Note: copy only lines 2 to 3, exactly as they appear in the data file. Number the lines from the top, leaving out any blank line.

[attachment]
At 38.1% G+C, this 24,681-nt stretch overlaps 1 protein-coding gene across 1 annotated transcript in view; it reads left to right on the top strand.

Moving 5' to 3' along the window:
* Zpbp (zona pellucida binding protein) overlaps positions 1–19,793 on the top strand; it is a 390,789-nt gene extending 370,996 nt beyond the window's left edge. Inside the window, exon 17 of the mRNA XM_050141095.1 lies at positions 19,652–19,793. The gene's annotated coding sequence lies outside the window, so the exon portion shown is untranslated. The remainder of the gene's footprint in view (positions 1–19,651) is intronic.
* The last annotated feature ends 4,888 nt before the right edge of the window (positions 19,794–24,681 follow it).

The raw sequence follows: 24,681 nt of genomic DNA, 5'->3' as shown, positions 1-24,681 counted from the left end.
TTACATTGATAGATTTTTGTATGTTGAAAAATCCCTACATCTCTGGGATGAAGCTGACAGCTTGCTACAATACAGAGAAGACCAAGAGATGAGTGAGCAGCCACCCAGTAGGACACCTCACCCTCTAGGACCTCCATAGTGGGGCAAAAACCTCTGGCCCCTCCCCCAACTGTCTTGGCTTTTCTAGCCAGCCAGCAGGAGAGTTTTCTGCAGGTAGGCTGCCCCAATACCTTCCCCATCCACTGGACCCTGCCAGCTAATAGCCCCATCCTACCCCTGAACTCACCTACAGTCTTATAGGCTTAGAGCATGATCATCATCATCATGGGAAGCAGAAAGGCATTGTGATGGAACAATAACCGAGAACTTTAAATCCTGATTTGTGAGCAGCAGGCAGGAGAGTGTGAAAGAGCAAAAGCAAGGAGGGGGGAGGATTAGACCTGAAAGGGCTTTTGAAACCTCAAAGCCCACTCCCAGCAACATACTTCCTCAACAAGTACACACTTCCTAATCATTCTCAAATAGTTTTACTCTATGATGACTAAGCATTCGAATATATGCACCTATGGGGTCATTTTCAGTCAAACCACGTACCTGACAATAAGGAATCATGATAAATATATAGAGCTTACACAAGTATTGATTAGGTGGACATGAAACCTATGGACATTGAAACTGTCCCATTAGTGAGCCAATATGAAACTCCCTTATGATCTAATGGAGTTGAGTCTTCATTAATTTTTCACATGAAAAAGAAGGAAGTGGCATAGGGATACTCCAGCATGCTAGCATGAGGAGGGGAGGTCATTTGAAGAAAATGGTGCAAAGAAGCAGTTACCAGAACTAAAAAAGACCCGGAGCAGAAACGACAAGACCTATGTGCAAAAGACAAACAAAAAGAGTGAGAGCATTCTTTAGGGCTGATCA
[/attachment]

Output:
Moving 5' to 3' along the window:
* Zpbp (zona pellucida binding protein) overlaps positions 1–19,793 on the top strand; it is a 390,789-nt gene extending 370,996 nt beyond the window's left edge. Inside the window, exon 17 of the mRNA XM_050141095.1 lies at positions 19,652–19,793. The gene's annotated coding sequence lies outside the window, so the exon portion shown is untranslated. The remainder of the gene's footprint in view (positions 1–19,651) is intronic.